When tasked with creating a show based on the world-famous and well-trodden source material of J.R.R. Tolkien, some might quake in their booths. Not JD Payne and Patrick McKay, the creators of the 50-hour prequel to the The Lord of the Rings trilogy.
Having 9,000 years of storytelling at their disposal, Payne and McKay decided to focus their new series on the story arising from Tolkien's copious footnotes, giving them an infinite amount of milestones to hit, but also the freedom to create original narrative arcs for characters both familiar and brand new.
The result, The Lord of the Rings: The Rings of Power, is a version of Tolkien's world that includes women as protagonists (not just supporting characters) — among them Elven commander Galadriel (Morfydd Clark), human healer Bronwyn (Nazanin Boniadi), and young Harfoot adventurer Elanor "Nori" Brandyfoot (Markella Kavenagh).
"I think it adds so much dimension," says Sara Zwangobani, who portrays Nori's mother, Marigold Brandyfoot. "It's reflective of the world that we live in and I think that it adds incredible depth. It's wonderful that the women aren't just there for the sake of being there, but they have their own agency, their own narrative and their own desires that they are following in the story. It's not just about serving someone else's story, and I think that's really important as far as representation goes."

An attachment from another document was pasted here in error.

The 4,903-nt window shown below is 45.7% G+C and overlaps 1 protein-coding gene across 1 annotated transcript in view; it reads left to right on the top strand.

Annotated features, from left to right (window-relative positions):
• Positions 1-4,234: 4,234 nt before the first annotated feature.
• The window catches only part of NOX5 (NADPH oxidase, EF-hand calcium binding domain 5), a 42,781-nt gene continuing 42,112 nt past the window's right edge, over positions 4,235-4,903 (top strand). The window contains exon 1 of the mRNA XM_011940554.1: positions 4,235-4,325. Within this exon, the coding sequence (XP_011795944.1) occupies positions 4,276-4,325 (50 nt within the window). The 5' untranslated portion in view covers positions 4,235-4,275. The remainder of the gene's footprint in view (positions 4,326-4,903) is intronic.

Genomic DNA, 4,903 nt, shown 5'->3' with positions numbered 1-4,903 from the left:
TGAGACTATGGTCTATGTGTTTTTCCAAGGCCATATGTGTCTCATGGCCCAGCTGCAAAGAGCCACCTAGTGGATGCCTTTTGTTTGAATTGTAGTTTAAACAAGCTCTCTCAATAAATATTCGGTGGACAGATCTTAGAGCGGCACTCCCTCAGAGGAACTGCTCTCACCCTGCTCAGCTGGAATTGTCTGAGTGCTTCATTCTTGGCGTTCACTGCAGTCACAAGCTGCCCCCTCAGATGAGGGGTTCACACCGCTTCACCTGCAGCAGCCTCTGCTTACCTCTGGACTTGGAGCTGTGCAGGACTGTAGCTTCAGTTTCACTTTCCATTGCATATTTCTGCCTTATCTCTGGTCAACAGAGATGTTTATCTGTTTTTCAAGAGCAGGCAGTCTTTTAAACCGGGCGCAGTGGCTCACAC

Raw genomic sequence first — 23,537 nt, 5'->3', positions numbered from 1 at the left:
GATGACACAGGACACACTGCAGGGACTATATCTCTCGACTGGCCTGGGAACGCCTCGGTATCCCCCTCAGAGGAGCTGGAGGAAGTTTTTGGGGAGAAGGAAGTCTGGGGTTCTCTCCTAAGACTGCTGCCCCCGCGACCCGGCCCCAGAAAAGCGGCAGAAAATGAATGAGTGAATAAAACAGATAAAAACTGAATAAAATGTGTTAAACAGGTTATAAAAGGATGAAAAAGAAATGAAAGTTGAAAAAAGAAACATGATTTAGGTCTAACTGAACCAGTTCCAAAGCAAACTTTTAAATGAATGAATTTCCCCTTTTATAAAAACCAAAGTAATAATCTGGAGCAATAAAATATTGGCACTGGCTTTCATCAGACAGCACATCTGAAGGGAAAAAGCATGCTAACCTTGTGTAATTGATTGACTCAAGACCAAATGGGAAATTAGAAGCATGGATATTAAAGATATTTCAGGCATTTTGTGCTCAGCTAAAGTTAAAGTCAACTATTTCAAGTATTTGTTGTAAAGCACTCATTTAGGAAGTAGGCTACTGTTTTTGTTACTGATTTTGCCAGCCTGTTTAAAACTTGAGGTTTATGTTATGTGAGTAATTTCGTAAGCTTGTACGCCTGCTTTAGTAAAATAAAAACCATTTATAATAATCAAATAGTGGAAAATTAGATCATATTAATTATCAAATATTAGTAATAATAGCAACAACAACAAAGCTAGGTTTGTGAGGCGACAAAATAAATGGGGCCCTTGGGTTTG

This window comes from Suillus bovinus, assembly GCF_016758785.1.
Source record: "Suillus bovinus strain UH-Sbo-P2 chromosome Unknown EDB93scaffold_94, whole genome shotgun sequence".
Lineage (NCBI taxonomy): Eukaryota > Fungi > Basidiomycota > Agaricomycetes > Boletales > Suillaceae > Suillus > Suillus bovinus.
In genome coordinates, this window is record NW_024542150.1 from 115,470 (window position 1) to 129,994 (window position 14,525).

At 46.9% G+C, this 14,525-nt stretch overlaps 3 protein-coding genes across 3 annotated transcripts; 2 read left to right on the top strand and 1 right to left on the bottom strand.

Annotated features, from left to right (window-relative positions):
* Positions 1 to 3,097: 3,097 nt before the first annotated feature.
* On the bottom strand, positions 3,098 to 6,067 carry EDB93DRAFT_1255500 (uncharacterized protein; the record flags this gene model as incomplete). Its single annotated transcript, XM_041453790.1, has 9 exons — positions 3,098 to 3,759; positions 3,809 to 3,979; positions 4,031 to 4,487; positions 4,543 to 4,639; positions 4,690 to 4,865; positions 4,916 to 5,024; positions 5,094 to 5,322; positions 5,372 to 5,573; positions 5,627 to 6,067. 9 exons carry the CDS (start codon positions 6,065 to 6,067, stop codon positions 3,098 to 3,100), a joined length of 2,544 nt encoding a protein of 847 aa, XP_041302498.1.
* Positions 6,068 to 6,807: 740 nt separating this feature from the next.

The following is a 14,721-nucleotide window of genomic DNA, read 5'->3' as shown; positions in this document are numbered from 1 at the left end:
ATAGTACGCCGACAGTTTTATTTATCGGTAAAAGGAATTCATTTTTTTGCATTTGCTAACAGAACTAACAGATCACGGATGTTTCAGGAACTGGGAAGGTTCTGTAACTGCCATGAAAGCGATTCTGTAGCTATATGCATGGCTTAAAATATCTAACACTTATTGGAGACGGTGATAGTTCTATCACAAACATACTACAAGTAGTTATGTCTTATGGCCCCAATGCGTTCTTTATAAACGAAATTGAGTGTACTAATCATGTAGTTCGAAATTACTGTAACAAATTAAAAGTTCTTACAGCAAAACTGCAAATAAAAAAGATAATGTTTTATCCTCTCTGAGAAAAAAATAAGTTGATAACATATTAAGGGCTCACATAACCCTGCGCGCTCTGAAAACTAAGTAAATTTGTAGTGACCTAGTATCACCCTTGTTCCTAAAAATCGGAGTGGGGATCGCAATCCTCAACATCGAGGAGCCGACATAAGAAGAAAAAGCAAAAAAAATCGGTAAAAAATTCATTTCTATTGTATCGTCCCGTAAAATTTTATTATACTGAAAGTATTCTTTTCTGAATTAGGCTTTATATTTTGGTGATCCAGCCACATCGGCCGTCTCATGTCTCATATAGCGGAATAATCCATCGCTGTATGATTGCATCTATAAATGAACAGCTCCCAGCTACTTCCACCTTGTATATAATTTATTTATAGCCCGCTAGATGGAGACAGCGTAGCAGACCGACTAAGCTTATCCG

Together with fellow showrunner Lindsey Weber, Payne and McKay sat down with Metacritic to discuss welcoming the challenge of adapting Tolkien for television, populating the world with female warriors, and what made the Second Age a fascinating era to explore.
When you embark on a project like this, what are the conversations around creating something new, but also staying true to the franchise?
Lindsey Weber: I joined this project at the end of 2018, and these guys had already formed part of the writers' room and written a show bible. The first page of the show bible, which was quite a thrilling read, was about staying true to Tolkien and going back to the books. They had really formed this vision for not just the first season, but all 50 hours of it — and very thoroughly I might add — of a chief value to go back to the books and be as close to the material as we could be. We worked really closely with a group of Tolkien experts, including the Tolkien estate. Additionally, [Tolkien's grandson] Simon Tolkien is a consultant on the show. We really tried to ask ourselves every day, "What would the professor have done and how did he do it?" It was always top of mind.
You decided to focus on the Second Age. Why did this seem like the right portion of this story to turn into serialized television?
JD Payne: When we first started, we knew that there was going to be a 50-hour show. That was the size of our canvas. We really started to ask ourselves, what is worthy of that size of show and that ambition that Amazon had? We looked at all kinds of various stories, because Amazon purchased the rights to the three books, the appendices, and The Hobbit, so there were over 9,000 years of possible Middle-earth history to be explored there, but very quickly gravity centered around the Second Age, because it's a fascinating time in Middle-earth's history.